My favourite marine life encounters this year on the Liberty wreck were: a leaf scorpionfish, a ghost pipefish and many nudibranchs I’ve never seen before such as a tiny green and purple flabellina and a white and brown nudibranch that looked like a little bunny! With research, I discovered I had met Flabellina Exoptata and Jorunna Funebris.
Exploring the Liberty wreck at sunrise
Because the USAT Liberty counts within the best diving in Indonesia, it can be a crowded dive site. For a small supplement, you can meet your dive guide at 5.30 am to descend on the wreck at 6.00 am exactly when the sun is rising above Lombok and its volcano, the Mount Rinjani.
3 advantages to doing the early morning dive:
- You will be almost on your own. I did twice this dive, and each time, only at the end of the dive I could finally see another buddy team, not more.
- There are species you only see at sunrise: This is the case for the bump-head parrot fish. They are quite big, about 50cm long, and surprisingly not afraid of divers while remaining cautious. Usually, you will see them directly at the beginning of the dive as they are in the first 5m of water around the base of the shipwreck. After the sunrise, they go back into the blue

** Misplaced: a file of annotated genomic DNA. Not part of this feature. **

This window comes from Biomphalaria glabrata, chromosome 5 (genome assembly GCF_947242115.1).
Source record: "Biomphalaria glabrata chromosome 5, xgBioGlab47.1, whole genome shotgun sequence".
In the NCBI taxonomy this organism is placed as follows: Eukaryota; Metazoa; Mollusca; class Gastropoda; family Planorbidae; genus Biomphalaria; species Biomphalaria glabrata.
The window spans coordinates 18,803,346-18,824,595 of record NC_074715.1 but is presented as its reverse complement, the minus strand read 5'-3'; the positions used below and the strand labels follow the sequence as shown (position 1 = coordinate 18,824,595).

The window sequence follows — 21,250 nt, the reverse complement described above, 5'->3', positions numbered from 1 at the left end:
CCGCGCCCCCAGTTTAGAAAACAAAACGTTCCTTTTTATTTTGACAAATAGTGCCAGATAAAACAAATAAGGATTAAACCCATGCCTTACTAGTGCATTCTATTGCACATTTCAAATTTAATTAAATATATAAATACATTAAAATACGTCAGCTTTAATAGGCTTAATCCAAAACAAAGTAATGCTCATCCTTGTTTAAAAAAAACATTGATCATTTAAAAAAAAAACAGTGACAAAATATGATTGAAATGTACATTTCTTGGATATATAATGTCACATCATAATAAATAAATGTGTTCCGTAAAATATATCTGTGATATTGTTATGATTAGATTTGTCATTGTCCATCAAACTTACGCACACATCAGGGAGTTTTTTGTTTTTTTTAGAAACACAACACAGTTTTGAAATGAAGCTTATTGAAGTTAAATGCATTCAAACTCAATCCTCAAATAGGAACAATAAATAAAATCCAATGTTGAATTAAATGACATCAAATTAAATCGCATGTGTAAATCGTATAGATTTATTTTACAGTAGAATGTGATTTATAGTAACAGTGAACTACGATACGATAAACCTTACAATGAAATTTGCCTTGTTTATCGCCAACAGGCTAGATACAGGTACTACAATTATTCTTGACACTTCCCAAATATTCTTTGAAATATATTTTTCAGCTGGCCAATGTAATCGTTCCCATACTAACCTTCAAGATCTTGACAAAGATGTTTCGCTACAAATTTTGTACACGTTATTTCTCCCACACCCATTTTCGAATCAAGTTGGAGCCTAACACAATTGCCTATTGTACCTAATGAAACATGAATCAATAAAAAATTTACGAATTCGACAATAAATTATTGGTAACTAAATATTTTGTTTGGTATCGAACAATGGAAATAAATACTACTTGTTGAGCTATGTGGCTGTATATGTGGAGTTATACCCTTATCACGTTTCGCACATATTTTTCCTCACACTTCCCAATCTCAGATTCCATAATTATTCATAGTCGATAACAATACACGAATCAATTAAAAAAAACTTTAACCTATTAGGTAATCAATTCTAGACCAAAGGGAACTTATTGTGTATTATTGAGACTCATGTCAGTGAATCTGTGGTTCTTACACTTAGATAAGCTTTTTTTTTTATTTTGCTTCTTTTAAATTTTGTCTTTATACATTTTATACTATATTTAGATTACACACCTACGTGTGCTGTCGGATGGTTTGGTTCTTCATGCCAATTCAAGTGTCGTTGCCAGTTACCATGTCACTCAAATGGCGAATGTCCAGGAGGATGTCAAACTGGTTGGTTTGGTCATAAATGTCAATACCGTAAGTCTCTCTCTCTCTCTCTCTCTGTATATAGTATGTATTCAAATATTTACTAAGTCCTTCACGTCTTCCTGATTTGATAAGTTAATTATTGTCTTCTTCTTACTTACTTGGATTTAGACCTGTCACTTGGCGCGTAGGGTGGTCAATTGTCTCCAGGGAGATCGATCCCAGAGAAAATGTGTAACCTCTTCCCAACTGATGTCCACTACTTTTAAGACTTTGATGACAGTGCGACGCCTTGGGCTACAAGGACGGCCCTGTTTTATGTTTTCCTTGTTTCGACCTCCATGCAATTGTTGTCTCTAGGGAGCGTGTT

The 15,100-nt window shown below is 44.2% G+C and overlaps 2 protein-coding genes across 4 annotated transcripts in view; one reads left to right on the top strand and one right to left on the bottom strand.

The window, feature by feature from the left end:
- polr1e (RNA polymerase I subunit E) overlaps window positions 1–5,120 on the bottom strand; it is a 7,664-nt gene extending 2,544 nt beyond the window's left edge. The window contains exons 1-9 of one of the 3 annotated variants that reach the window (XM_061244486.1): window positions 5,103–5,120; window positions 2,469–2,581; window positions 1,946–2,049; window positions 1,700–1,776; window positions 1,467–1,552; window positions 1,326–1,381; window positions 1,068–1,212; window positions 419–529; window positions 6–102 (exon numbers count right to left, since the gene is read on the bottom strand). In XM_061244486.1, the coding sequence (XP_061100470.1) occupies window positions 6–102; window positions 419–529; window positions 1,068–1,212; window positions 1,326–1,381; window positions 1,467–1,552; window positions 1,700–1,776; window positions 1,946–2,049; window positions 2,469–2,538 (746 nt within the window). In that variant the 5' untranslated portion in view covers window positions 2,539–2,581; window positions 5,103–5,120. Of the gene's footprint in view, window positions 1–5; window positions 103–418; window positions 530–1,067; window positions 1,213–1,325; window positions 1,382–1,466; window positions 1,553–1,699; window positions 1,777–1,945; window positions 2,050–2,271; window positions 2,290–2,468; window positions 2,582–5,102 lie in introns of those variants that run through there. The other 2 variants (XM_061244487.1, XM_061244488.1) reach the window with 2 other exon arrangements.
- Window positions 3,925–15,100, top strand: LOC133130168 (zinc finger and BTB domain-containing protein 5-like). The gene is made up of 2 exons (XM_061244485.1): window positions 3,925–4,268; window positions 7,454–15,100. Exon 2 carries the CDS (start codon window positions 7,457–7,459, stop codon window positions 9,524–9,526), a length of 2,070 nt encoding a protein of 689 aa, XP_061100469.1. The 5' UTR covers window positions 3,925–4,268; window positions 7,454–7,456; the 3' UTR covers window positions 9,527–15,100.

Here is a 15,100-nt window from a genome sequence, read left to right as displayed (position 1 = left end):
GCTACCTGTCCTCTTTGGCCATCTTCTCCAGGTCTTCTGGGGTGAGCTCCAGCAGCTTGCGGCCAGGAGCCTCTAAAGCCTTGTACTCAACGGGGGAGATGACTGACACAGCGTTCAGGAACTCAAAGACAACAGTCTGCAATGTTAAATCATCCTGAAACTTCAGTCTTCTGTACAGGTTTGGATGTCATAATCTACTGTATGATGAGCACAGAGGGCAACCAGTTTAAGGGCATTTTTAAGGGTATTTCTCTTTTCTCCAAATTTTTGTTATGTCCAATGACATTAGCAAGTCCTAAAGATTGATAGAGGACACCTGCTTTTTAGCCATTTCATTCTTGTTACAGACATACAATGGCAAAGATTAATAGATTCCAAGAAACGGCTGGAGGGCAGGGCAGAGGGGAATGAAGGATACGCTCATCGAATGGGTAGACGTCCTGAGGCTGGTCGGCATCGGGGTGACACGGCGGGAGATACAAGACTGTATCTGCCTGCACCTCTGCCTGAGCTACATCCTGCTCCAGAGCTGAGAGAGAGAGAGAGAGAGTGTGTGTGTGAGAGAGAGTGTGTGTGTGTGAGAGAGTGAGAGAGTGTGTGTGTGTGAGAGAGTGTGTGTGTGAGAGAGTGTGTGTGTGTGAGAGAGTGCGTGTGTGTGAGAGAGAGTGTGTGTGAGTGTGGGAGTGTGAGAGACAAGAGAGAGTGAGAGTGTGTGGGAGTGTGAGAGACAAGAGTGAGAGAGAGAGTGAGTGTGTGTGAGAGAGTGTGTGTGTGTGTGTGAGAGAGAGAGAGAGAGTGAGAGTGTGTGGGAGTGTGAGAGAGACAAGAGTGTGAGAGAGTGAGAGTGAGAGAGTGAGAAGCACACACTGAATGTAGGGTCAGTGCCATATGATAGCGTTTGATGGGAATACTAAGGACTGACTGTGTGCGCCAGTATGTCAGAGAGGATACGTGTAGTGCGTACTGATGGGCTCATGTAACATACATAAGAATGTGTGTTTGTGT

- The low light around the wreck reinforces the mystery and spooky feeling you can have around shipwrecks because of their history.
Diving Tulamben Drop-off
Further away from the wreck, the lava flow from the 1963 eruption created an underwater wall going down to 70 m deep: the Drop-off. If this kind of depth will be reserved only for technical divers, it is also a must dive site for the underwater photographers as its many gorgonians are the home of the pygmy seahorse.